Impact Factor 6.244 | CiteScore 3.9
More on impact ›


Front. Oncol., 03 December 2021 |

Ribosomal Protein L23 Drives the Metastasis of Hepatocellular Carcinoma via Upregulating MMP9

Minli Yang1†, Yujiao Zhou1†, Haijun Deng1†, Hongzhong Zhou2, Shengtao Cheng1, Dapeng Zhang1, Xin He1, Li Mai3, Yao Chen4 and Juan Chen1*
  • 1The Key Laboratory of Molecular Biology of Infectious Diseases Designated by the Chinese Ministry of Education, Chongqing Medical University, Chongqing, China
  • 2Department of Clinical Laboratory, Shenzhen Institute of Translational Medicine, The First Affiliated Hospital of Shenzhen University, Shenzhen Second People’s Hospital, Shenzhen, China
  • 3Department of Clinical Laboratory, The Second Affiliated Hospital, Chongqing Medical University, Chongqing, China
  • 4Medical Examination Center, The Second Affiliated Hospital, Chongqing Medical University, Chongqing, China

Hepatocellular carcinoma (HCC) is one of the leading causes of cancer-related deaths globally. Tumor metastasis is one of the major causes of high mortality of HCC. Identifying underlying key factors contributing to invasion and metastasis is critical to understand the molecular mechanisms of HCC metastasis. Here, we identified RNA binding protein L23 (RPL23) as a tumor metastasis driver in HCC. RPL23 was significantly upregulated in HCC tissues compared to adjacent normal tissues, and closely related to poor clinical outcomes in HCC patients. RPL23 depletion inhibited HCC cell proliferation, migration and invasion, and distant metastasis. Mechanistically, RPL23 directly associated with 3’UTR of MMP9, therefore positively regulated MMP9 expression. In conclusion, we identified that RPL23 might play an important role in HCC metastasis in an MMP9-dependent manner and be a potential therapeutic target for HCC tumorigenesis and metastasis.


Hepatocellular carcinoma (HCC) is the predominant malignancy of the liver and ranks as the third most common cause of cancer-related death worldwide (1, 2). Despite the innovative progress of HCC management, most are diagnosed at advanced stage when the therapeutic options are limited. As an aggressive malignancy, HCC metastatic spread is the main obstacle to treatment and extension of long-term survival (3, 4). However, the underlying mechanisms of HCC metastasis have not yet been fully explored. Therefore, deepening the understanding of molecular mechanisms of HCC metastasis is an urgent need to develop novel therapeutic approaches.

RNA-binding proteins (RBPs) are critical regulators of gene expression by which involved in various aspects of RNA metabolism, such as splicing, modification, stability, and translation (58). Growing number of studies have revealed that altered RNA metabolism due to dysfunction of RBP plays an important role in cancer progression, especially cancer cell metastasis (9, 10). Human ribosomal protein L23 (RPL23), a novel RBP, has been reported that involved in various physiological and pathological processes, including cell proliferation, cell apoptosis and cycle arrest. For example, in higher-risk myelodysplastic syndrome (MDS) patients, studies showed that overexpression of RPL23 was associated with the abnormal apoptotic resistance in CD34+ cells (11, 12). Watanabe et al. demonstrated that GRWD1 expression reversed the RPL23-mediated inhibition of anchorage-independent growth in HCT116 cells by negatively regulating RPL23 via the ubiquitin-proteasome system (13). Meng and co-workers confirmed that RPL23-MDM2-p53 pathway could coordinate with the p19ARF-MDM2-p53 pathway against oncogenic RAS-induced tumorigenesis (14). However, much of those studies on RPL23 focus particularly on its effect in cell apoptosis, the underlying functions and mechanisms of RPL23 in HCC metastasis has been underestimated. Thus, the aim of this study is to examine the effects of RPL23 on the metastasis of HCC and to elucidate the underlying mechanisms.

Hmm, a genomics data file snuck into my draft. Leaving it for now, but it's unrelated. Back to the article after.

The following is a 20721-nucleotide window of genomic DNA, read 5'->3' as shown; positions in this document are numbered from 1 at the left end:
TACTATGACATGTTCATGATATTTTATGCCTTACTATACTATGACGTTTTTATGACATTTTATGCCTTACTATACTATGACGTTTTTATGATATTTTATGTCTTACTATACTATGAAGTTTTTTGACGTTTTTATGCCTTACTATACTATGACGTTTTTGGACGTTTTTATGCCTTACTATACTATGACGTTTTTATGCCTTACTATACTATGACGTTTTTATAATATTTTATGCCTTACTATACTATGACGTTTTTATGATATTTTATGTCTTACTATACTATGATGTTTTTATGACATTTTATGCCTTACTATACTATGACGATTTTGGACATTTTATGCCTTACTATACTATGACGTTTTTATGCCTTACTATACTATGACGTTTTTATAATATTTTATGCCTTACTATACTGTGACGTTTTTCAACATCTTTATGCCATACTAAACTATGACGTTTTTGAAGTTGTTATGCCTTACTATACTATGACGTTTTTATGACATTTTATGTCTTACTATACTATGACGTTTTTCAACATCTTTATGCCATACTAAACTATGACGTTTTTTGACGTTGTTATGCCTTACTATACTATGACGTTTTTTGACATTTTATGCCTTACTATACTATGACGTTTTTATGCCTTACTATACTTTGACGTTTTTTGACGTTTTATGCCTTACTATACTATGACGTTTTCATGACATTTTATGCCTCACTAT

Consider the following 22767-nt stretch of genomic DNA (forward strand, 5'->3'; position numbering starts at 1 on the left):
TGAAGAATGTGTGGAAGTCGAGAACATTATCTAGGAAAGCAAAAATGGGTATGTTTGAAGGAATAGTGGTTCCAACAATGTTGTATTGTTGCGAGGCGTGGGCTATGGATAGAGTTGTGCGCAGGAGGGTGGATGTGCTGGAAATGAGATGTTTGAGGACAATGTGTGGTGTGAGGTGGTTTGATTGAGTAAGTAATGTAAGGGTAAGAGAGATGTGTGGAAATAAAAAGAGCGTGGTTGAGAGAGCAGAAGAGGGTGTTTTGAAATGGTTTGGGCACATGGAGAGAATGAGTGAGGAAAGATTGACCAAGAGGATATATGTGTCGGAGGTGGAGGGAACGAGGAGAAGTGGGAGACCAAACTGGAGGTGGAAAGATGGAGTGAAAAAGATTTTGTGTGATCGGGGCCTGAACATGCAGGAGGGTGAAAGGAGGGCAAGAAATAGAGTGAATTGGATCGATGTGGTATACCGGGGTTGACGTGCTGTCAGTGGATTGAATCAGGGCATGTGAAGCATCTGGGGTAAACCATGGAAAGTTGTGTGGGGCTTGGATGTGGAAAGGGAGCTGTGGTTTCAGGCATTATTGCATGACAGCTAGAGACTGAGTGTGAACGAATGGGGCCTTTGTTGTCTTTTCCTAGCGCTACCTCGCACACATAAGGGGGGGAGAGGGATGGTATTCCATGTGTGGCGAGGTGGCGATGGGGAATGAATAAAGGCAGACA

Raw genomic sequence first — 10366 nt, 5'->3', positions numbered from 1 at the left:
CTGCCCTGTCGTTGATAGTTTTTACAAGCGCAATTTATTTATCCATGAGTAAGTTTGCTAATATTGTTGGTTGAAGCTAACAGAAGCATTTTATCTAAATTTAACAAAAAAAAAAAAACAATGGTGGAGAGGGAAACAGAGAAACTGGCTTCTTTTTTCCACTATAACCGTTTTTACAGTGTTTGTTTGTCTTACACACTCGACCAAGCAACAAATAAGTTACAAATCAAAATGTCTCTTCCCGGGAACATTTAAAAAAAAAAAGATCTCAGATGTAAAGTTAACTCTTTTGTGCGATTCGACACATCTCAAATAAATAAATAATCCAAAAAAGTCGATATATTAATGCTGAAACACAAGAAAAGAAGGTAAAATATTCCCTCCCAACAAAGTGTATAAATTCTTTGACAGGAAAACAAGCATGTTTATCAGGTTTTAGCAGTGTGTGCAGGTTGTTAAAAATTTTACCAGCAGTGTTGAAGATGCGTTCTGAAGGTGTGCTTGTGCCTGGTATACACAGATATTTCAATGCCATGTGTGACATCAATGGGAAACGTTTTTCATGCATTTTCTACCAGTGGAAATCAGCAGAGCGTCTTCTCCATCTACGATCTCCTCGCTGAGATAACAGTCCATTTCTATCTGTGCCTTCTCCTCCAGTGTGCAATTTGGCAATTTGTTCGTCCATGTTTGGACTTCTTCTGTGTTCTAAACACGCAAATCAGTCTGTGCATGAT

Importantly, extracellular matrix degradation, mediated mainly by matrix metalloproteinase (MMP) family (15), plays a critical role in cancer cell metastasis. In particular, MMP9, a member of MMP superfamily, has been confirmed to be deeply involved in the metastasis of liver cancer (1618). Moreover, it has also been reported that RNA binding protein HuR could increase the expression of MMP9 via maintaining MMP9 mRNA stability (19), indicating a potential underlying association between RBPs and MMP9 expression.

In this study, we have evaluated the expression and prognostic value of RPL23 in HCC, then further explored the effect of RPL23 in HCC migration and invasion by interacting with MMP9 both in vitro and in vivo. Further, RPL23 could enhance MMP9 expression by stabilizing MMP9 mRNA, thus to promote HCC metastasis. Taken together, our results demonstrated that RPL23 promotes HCC metastasis by regulating the mRNA stability of MMP9, implying that RPL23 could be a potential therapeutic target for HCC.

Materials and Methods

HCC Tissue Samples

HCC tissues and paired adjacent non-tumor tissues were obtained from 60 patients who underwent surgical resection for HCC at the First Affiliated Hospital of Chongqing Medical University in Southwest China, with the approval of the Institutional Review Board of Chongqing Medical University. The patients provided informed consent and had not received any prior radiotherapy or chemotherapy. All specimens were frozen immediately after surgery and stored in liquid nitrogen until use.

Cell Culture

HLE and MHCC97H cell lines were obtained from the Cell Bank of the Chinese Academy of Sciences (Shanghai, China). Huh7 was obtained from the Heath Science Research Resource Bank (HSRRB). Cells were cultured in Dulbecco’s Modified Eagle’s Medium (DMEM), supplemented with 10% fetal bovine serum (Gibco-BRL), 100U/ml penicillin, and 100 μg/ml streptomycin at 37°C in 5% CO2. All the cells were examined negative for mycoplasma.